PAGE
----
Long hops on international paths

William Herrin bill at herrin.us
Tue Jan 18 20:44:26 UTC 2022

On Tue, Jan 18, 2022 at 6:49 AM PAUL R BARFORD <pb at cs.wisc.edu> wrote:
> So, the question is what is the cost/benefit to providers to
> configure/maintain routes (that include long MPLS tunnels)
> that tend to concentrate international connectivity at a
> relatively small number of routers?

Most likely that's not what's happening. None of your traces showed
traffic going to Chicago and then doubling back. I can't say with
certainty what this means but my educated guess is this:

Chicago is a major peering point for the networks in question, so
packets headed more or less that direction tend to hop over there
instead of somewhere else. Having crossed over, they enter the MPLS
system which is opaque to traceroute, so they're not seen again until
they exit MPLS. Traffic originating closer to the final destination
goes to a scattering of other MPLS entry points instead, so Chicago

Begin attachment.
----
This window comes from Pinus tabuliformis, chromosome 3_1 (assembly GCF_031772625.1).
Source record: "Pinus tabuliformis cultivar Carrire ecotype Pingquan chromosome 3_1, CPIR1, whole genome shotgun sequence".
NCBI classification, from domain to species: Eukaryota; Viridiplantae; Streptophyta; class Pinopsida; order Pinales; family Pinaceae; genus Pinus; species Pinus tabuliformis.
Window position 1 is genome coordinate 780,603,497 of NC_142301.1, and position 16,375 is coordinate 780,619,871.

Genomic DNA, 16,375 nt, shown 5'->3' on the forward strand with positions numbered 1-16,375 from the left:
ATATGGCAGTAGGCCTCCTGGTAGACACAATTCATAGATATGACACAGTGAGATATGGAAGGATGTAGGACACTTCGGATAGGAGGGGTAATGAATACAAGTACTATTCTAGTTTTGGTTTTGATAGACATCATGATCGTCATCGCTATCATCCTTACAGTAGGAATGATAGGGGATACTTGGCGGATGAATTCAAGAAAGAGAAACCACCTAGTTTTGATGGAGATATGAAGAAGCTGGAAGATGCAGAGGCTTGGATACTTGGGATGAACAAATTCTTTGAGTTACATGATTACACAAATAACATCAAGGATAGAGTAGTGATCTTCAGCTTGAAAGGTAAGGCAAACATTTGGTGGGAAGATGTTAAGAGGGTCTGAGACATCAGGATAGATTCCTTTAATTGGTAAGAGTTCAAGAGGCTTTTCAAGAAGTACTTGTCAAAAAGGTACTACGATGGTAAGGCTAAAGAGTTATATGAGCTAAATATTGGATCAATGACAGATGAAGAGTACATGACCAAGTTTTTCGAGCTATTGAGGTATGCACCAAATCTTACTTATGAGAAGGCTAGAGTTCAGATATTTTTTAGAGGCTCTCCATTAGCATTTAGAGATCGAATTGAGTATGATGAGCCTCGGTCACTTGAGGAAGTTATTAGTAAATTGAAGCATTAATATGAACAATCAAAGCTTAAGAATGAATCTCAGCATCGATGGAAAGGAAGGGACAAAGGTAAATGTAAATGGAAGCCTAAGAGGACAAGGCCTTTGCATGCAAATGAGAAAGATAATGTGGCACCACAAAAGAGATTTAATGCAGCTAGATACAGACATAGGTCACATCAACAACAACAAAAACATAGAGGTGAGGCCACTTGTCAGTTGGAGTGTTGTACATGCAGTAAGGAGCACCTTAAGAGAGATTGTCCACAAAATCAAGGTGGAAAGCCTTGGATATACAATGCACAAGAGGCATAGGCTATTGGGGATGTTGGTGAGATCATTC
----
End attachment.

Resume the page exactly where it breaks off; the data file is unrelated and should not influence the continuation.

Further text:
looks outsized in the data. The actual traffic flow, opaque inside
MPLS, goes through the nodes you'd expect, close to the cable

So it's not a question of whether the traffic has an international
destination, it's a question of whether that backbone is in the path
to the destination (international or not). Rephrase your question as:
is there a cost/benefit to providers having a small number of very
large peering points accepting traffic into their networks in addition
to the myriad small ones.

Bill Herrin

William Herrin
bill at herrin.us

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